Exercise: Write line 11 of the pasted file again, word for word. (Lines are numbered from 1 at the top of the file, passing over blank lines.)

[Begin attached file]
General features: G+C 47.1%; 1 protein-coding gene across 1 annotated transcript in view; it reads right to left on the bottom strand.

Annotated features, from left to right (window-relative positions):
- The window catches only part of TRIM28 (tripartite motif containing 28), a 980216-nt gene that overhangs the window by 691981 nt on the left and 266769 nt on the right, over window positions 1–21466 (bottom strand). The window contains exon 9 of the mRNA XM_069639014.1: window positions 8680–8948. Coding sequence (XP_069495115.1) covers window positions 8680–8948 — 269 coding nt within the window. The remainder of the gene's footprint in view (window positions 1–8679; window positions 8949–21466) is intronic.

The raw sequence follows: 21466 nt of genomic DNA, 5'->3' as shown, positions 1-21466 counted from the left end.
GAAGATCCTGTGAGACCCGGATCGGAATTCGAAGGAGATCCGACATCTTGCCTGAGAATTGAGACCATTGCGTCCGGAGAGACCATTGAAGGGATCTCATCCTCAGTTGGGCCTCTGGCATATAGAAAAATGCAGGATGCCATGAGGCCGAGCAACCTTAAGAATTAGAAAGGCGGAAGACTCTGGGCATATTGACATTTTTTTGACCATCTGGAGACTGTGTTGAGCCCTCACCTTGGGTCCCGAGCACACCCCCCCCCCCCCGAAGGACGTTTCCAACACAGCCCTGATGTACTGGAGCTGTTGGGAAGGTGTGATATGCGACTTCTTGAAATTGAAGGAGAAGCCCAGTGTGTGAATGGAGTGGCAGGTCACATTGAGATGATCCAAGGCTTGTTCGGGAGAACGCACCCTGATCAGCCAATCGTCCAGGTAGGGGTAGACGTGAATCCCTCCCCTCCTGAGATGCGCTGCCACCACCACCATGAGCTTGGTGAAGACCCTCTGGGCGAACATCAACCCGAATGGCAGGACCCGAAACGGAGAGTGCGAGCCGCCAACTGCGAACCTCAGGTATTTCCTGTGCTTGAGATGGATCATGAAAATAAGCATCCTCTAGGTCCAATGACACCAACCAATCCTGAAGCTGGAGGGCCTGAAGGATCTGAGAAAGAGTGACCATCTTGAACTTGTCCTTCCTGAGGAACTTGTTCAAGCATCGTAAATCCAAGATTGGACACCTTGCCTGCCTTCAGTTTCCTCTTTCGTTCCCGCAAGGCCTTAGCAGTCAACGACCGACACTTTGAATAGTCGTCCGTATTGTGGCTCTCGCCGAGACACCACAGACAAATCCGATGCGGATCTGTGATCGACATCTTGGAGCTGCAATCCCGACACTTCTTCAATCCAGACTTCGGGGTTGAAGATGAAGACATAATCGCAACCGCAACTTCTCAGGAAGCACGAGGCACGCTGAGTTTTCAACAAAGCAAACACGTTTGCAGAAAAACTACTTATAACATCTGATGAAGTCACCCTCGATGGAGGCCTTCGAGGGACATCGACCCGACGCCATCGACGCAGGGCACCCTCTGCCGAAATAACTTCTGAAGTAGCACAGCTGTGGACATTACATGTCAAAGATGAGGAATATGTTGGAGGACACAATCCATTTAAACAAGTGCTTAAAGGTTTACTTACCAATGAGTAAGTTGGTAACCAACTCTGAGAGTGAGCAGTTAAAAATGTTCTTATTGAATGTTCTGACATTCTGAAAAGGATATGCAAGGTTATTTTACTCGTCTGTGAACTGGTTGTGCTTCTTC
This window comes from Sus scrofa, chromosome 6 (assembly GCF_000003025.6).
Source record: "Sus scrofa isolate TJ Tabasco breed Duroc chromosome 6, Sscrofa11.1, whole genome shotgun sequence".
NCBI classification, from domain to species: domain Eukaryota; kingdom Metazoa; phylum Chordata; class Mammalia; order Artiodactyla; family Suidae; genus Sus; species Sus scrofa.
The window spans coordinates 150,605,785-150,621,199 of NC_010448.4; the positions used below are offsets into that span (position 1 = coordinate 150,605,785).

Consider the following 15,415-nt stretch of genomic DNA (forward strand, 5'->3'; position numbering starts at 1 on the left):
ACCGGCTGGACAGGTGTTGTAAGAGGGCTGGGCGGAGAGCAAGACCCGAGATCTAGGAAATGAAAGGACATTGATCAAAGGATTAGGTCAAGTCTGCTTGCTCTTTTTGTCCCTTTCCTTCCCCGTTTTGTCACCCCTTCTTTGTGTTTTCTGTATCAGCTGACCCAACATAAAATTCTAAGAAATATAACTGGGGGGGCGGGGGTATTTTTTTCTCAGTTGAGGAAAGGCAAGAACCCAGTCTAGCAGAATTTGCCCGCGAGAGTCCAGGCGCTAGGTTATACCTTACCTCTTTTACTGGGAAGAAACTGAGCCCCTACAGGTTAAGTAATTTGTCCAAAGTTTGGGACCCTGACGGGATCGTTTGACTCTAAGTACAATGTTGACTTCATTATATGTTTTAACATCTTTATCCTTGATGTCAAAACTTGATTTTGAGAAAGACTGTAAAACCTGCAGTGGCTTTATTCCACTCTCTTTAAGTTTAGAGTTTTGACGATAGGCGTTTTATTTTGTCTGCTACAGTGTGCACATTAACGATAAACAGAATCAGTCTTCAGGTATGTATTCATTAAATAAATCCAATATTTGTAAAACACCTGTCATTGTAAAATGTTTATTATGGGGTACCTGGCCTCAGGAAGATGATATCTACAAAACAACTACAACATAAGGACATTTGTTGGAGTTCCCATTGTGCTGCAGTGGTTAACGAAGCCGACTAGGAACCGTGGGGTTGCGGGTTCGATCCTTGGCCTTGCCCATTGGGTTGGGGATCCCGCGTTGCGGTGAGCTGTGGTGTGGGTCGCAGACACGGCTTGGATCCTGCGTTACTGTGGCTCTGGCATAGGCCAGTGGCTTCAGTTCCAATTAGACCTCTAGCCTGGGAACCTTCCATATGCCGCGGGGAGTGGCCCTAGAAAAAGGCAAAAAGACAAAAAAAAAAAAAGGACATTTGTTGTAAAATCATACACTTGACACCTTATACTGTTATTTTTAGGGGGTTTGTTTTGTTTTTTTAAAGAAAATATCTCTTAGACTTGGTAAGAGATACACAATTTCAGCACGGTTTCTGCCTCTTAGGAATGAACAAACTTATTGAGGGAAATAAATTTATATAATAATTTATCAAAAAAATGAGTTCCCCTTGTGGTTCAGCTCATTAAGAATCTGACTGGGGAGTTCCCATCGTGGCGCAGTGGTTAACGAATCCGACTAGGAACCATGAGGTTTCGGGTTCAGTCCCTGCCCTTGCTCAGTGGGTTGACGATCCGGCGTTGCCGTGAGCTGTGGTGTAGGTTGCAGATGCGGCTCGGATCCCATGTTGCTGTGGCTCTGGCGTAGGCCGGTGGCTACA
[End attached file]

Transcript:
ACCGGCTGGACAGGTGTTGTAAGAGGGCTGGGCGGAGAGCAAGACCCGAGATCTAGGAAATGAAAGGACATTGATCAAAGGATTAGGTCAAGTCTGCTTGCTCTTTTTGTCCCTTTCCTTCCCCGTTTTGTCACCCCTTCTTTGTGTTTTCTGTATCAGCTGACCCAACATAAAATTCTAAGAAATATAACTGGGGGGGCGGGGGTATTTTTTTCTCAGTTGAGGAAAGGCAAGAACCCAGTCTAGCAGAATTTGCCCGCGAGAGTCCAGGCGCTAGGTTATACCTTACCTCTTTTACTGGGAAGAAACTGAGCCCCTACAGGTTAAGTAATTTGTCCAAAGTTTGGGACCCTGACGGGATCGTTTGACTCTAAGTACAATGTTGACTTCATTATATGTTTTAACATCTTTATCCTTGATGTCAAAACTTGATTTTGAGAAAGACTGTAAAACCTGCAGTGGCTTTATTCCACTCTCTTTAAGTTTAGAGTTTTGACGATAGGCGTTTTATTTTGTCTGCTACAGTGTGCACATTAACGATAAACAGAATCAGTCTTCAGGTATGTATTCATTAAATAAATCCAATATTTGTAAAACACCTGTCATTGTAAAATGTTTATTATGGGGTACCTGGCCTCAGGAAGATGATATCTACAAAACAACTACAACATAAGGACATTTGTTGGAGTTCCCATTGTGCTGCAGTGGTTAACGAAGCCGACTAGGAACCGTGGGGTTGCGGGTTCGATCCTTGGCCTTGCCCATTGGGTTGGGGATCCCGCGTTGCGGTGAGCTGTGGTGTGGGTCGCAGACACGGCTTGGATCCTGCGTTACTGTGGCTCTGGCATAGGCCAGTGGCTTCAGTTCCAATTAGACCTCTAGCCTGGGAACCTTCCATATGCCGCGGGGAGTGGCCCTAGAAAAAGGCAAAAAGACAAAAAAAAAAAAAGGACATTTGTTGTAAAATCATACACTTGACACCTTATACTGTTATTTTTAGGGGGTTTGTTTTGTTTTTTTAAAGAAAATATCTCTTAGACTTGGTAAGAGATACACAATTTCAGCACGGTTTCTGCCTCTTAGGAATGAACAAACTTATTGAGGGAAATAAATTTATATAATAATTTATCAAAAAAATGAGTTCCCCTTGTGGTTCAGCTCATTAAGAATCTGACTGGGGAGTTCCCATCGTGGCGCAGTGGTTAACGAATCCGACTAGGAACCATGAGGTTTCGGGTTCAGTCCCTGCCCTTGCTCAGTGGGTTGACGATCCGGCGTTGCCGTGAGCTGTGGTGTAGGTTGCAGATGCGGCTCGGATCCCATGTTGCTGTGGCTCTGGCGTAGGCCGGTGGCTACA